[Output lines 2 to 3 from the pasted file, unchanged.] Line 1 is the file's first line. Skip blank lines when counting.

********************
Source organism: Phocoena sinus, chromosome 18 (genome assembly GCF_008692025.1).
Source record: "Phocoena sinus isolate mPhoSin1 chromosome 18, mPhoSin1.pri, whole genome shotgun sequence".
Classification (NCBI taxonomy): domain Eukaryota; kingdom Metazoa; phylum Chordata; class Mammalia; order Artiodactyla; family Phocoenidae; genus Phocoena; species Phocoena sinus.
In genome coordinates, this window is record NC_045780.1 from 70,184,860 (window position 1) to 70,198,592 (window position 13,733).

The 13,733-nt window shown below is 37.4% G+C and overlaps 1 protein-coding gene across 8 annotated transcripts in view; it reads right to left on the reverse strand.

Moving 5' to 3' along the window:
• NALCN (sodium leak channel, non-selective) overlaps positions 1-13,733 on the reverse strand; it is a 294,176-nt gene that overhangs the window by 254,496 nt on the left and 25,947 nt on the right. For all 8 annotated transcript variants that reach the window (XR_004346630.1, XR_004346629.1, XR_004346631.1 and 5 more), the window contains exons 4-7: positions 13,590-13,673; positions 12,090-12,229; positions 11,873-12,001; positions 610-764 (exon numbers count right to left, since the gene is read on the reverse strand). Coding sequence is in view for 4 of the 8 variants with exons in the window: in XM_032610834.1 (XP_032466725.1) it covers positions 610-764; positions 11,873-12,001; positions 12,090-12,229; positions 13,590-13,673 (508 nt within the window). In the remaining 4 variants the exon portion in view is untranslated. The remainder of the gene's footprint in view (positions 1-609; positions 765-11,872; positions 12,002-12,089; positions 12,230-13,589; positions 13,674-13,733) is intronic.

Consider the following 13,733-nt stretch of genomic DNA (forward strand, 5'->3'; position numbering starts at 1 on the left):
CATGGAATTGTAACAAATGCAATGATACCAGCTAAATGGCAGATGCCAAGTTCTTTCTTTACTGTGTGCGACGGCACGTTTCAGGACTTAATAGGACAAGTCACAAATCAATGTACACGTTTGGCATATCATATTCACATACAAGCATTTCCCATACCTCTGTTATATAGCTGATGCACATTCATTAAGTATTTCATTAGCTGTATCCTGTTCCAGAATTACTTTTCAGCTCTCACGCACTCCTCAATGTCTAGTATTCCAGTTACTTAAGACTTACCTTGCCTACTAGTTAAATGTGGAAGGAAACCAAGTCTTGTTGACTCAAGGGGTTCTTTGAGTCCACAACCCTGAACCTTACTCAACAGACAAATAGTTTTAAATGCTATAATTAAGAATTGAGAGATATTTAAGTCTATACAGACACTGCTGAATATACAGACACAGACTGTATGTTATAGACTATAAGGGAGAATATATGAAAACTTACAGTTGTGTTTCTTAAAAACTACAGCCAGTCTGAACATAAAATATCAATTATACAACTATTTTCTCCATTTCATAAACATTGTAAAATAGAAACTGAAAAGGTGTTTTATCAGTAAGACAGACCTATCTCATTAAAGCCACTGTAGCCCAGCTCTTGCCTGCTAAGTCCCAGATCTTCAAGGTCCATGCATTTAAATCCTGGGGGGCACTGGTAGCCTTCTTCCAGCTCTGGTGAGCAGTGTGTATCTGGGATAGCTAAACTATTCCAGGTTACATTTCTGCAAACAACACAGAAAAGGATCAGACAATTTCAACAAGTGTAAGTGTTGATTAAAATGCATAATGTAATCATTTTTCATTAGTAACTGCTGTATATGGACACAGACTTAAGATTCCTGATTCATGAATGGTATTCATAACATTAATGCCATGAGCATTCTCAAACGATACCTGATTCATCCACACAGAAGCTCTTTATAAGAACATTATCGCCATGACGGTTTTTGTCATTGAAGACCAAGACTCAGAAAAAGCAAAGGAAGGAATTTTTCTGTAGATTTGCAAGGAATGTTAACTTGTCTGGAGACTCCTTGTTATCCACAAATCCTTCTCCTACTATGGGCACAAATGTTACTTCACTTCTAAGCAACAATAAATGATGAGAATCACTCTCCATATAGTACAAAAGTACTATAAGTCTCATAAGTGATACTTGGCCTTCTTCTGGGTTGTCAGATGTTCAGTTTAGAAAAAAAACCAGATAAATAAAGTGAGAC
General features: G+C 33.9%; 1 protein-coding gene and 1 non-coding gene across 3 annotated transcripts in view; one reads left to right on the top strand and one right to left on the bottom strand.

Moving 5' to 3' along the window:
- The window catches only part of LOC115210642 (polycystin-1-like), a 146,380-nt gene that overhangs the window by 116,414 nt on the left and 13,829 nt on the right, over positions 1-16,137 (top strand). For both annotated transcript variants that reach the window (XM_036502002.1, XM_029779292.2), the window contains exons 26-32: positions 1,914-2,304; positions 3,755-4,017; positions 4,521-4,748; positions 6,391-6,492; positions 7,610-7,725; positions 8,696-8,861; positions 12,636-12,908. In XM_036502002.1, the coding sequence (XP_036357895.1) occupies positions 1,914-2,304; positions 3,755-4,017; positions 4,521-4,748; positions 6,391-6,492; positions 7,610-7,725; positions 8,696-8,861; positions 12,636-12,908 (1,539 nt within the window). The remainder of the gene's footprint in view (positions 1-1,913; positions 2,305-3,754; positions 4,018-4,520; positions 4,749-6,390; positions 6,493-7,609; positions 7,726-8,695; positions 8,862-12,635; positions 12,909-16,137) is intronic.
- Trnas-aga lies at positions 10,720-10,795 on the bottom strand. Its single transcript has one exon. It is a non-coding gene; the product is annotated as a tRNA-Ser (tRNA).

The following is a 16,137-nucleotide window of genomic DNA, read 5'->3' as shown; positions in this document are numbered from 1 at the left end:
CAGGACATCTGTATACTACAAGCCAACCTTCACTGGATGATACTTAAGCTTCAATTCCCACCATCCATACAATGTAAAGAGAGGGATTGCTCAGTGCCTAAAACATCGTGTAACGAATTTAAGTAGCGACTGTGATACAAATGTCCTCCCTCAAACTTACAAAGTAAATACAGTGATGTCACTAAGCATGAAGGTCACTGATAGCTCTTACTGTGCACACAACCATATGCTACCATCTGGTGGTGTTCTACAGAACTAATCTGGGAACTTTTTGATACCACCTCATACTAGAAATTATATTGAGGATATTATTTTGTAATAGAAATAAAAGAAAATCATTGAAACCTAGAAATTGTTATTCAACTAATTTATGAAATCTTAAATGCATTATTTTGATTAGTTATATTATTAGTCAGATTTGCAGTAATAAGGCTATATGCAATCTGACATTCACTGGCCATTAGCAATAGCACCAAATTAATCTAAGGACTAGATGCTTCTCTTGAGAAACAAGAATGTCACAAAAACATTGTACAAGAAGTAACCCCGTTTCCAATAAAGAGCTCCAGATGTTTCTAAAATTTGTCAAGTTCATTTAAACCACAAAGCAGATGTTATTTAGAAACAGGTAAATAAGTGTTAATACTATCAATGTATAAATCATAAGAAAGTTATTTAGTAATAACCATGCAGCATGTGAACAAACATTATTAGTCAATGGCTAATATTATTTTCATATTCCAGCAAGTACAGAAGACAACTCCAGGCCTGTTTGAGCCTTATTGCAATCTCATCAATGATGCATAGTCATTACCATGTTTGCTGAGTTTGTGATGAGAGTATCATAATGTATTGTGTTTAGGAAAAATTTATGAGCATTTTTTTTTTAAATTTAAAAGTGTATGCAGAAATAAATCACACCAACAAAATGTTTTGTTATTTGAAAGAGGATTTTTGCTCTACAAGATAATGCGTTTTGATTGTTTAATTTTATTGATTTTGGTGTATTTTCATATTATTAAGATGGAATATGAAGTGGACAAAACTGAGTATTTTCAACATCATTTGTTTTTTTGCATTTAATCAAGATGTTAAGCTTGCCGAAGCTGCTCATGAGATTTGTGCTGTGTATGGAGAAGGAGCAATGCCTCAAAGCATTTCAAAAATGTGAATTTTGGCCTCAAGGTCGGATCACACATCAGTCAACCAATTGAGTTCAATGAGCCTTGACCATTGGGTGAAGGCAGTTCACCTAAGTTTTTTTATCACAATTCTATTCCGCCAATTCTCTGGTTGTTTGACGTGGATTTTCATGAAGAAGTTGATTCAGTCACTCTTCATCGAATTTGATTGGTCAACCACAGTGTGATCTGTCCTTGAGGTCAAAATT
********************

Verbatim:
Source record: "Phocoena sinus isolate mPhoSin1 chromosome 18, mPhoSin1.pri, whole genome shotgun sequence".
Classification (NCBI taxonomy): domain Eukaryota; kingdom Metazoa; phylum Chordata; class Mammalia; order Artiodactyla; family Phocoenidae; genus Phocoena; species Phocoena sinus.